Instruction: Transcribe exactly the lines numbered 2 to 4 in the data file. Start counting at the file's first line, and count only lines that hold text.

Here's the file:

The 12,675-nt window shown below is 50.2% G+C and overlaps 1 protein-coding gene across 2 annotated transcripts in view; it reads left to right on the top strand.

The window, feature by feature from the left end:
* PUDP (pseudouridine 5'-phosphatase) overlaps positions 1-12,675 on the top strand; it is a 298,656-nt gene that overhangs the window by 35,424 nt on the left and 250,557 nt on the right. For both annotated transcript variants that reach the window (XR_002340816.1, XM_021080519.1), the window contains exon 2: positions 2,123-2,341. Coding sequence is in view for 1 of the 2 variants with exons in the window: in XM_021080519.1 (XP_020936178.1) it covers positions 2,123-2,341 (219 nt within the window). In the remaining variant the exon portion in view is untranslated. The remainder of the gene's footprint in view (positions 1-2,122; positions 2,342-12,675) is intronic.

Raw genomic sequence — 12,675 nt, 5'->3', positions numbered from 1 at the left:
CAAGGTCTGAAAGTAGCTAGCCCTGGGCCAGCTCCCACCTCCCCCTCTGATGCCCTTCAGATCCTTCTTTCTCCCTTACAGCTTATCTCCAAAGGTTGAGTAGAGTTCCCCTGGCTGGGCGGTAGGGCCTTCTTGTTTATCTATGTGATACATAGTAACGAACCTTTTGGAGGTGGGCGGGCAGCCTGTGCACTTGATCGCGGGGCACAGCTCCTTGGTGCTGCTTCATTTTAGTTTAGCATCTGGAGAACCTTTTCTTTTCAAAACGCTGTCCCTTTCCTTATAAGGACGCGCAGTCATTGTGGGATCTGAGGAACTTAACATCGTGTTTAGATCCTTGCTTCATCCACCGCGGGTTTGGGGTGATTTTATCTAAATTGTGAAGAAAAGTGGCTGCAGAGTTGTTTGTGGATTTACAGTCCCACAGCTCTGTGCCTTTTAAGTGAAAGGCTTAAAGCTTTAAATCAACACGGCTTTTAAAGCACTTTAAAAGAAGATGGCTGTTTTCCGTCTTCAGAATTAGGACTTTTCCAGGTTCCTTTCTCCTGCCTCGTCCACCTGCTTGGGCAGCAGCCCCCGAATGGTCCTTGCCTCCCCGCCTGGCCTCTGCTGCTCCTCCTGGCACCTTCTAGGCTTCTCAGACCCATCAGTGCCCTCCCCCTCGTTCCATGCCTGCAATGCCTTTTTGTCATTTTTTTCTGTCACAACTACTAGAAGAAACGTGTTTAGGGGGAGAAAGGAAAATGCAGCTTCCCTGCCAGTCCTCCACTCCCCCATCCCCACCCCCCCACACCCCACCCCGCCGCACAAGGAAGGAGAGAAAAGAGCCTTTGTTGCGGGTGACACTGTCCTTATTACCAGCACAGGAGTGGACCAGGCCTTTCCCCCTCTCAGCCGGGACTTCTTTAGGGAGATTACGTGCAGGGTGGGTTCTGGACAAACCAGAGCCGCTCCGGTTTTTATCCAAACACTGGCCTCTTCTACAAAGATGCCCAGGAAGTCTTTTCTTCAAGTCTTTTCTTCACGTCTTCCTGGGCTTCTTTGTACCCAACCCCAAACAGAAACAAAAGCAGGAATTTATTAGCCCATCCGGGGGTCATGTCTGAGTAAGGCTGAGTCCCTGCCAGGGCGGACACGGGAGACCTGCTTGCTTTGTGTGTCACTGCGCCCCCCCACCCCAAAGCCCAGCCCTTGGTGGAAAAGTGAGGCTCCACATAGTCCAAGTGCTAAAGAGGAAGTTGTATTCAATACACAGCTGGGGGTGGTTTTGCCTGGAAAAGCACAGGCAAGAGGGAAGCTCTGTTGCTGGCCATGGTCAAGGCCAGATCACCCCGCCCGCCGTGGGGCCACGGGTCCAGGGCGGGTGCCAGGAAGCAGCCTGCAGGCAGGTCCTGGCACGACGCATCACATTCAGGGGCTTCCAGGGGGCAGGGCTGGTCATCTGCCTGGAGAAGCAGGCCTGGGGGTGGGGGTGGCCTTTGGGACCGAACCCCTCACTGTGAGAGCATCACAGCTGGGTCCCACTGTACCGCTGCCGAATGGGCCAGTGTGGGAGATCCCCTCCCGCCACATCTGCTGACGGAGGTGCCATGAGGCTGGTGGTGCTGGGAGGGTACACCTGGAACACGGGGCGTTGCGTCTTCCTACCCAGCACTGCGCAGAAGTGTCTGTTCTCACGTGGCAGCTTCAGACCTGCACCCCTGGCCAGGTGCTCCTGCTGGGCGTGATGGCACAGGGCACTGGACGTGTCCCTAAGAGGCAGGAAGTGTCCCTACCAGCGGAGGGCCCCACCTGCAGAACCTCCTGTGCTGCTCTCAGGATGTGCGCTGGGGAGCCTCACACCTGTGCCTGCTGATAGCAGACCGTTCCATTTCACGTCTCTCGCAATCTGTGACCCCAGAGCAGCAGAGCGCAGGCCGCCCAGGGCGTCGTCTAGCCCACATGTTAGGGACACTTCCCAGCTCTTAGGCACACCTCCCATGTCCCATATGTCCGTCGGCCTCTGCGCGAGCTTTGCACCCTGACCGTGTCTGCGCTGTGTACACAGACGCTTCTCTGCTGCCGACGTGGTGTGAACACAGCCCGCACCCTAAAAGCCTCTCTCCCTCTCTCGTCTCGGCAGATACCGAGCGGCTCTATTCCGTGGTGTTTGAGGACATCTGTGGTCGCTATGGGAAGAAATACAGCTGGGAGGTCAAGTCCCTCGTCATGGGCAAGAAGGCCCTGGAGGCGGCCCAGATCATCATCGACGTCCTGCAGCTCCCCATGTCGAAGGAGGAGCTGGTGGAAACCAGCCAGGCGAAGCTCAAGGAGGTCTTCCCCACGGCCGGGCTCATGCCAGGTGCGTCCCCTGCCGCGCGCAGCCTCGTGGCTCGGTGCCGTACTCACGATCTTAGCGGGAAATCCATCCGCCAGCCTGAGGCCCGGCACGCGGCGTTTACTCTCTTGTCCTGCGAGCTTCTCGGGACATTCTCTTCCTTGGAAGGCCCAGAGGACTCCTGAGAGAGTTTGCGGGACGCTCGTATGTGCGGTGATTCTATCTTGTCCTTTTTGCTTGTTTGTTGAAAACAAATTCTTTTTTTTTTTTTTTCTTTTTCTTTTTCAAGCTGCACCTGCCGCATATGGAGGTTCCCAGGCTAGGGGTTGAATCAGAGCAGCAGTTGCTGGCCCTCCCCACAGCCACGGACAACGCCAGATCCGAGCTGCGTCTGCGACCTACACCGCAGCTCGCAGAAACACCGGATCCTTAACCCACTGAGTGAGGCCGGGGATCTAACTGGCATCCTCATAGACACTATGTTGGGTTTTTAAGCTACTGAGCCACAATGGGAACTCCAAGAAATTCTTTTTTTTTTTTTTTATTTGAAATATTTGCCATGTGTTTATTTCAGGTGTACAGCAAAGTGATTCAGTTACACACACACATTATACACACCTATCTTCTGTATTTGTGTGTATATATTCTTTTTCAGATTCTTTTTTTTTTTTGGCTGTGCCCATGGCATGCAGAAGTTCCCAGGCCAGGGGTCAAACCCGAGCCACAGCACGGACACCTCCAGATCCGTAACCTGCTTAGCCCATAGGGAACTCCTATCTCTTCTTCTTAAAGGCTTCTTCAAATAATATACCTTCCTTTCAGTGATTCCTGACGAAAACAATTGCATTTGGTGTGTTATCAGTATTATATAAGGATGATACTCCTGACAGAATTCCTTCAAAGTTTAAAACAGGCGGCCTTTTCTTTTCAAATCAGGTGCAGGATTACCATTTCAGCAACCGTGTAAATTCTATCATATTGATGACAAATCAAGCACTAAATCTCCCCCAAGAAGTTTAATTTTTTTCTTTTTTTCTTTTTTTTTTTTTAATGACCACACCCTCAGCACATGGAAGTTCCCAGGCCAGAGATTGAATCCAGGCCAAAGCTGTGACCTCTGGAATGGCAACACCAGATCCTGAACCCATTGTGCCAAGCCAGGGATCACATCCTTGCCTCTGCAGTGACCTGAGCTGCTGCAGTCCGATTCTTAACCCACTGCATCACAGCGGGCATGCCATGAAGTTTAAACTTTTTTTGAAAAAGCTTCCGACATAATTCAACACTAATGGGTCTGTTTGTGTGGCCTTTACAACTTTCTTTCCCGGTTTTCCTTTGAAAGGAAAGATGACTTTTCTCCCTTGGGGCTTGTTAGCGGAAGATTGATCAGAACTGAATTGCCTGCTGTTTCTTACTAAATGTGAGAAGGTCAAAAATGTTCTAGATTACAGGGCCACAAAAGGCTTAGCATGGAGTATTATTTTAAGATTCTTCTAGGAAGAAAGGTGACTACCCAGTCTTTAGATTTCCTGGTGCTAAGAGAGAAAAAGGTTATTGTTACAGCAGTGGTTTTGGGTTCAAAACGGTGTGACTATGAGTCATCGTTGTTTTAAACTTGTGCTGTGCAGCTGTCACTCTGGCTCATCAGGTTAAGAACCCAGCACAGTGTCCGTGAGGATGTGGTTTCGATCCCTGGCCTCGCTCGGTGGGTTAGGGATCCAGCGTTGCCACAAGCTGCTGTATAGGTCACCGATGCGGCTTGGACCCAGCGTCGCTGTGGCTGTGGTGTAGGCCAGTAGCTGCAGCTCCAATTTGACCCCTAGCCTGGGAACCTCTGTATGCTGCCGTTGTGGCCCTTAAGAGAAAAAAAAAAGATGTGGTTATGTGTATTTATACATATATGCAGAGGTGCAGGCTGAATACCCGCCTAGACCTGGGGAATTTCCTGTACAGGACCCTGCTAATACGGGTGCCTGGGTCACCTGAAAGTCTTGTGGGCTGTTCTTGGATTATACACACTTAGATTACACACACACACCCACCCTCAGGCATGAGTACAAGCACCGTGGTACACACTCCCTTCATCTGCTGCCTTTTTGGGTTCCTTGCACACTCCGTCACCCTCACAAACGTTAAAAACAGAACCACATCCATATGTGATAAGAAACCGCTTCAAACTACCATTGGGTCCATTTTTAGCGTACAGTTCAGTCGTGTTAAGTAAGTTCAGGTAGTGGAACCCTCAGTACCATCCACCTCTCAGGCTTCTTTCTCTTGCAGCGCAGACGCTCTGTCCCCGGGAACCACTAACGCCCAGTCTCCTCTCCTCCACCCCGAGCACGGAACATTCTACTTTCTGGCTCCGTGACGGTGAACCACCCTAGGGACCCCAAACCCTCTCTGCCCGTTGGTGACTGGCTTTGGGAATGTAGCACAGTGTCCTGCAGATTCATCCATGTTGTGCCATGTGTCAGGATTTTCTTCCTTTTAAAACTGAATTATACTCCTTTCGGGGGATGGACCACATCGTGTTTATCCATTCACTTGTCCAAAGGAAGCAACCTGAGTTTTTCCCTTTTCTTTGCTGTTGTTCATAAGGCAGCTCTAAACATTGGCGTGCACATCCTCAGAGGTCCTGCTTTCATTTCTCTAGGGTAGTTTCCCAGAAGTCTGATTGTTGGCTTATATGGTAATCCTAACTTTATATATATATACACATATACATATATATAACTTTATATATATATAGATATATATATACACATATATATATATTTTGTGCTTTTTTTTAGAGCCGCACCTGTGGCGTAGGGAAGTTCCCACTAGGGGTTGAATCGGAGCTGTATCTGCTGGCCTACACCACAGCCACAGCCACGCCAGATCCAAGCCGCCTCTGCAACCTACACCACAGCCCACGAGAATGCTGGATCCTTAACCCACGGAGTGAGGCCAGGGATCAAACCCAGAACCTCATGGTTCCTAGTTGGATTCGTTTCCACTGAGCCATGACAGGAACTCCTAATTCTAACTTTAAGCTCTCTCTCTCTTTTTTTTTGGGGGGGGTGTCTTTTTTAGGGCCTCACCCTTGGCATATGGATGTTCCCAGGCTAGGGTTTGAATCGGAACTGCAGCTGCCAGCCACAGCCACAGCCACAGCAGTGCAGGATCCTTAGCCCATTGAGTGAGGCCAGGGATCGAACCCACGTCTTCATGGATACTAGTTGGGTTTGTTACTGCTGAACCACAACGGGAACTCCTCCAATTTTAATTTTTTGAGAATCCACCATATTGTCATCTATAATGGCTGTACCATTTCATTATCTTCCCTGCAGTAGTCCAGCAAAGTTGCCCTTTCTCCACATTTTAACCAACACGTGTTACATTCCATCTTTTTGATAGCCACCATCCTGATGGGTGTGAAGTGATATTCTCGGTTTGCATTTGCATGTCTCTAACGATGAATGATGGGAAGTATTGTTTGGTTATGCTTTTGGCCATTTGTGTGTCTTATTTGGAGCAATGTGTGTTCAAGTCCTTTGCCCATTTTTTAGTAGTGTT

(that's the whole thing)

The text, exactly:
The window, feature by feature from the left end:
* PUDP (pseudouridine 5'-phosphatase) overlaps positions 1-12,675 on the top strand; it is a 298,656-nt gene that overhangs the window by 35,424 nt on the left and 250,557 nt on the right. For both annotated transcript variants that reach the window (XR_002340816.1, XM_021080519.1), the window contains exon 2: positions 2,123-2,341. Coding sequence is in view for 1 of the 2 variants with exons in the window: in XM_021080519.1 (XP_020936178.1) it covers positions 2,123-2,341 (219 nt within the window). In the remaining variant the exon portion in view is untranslated. The remainder of the gene's footprint in view (positions 1-2,122; positions 2,342-12,675) is intronic.

Raw genomic sequence — 12,675 nt, 5'->3', positions numbered from 1 at the left: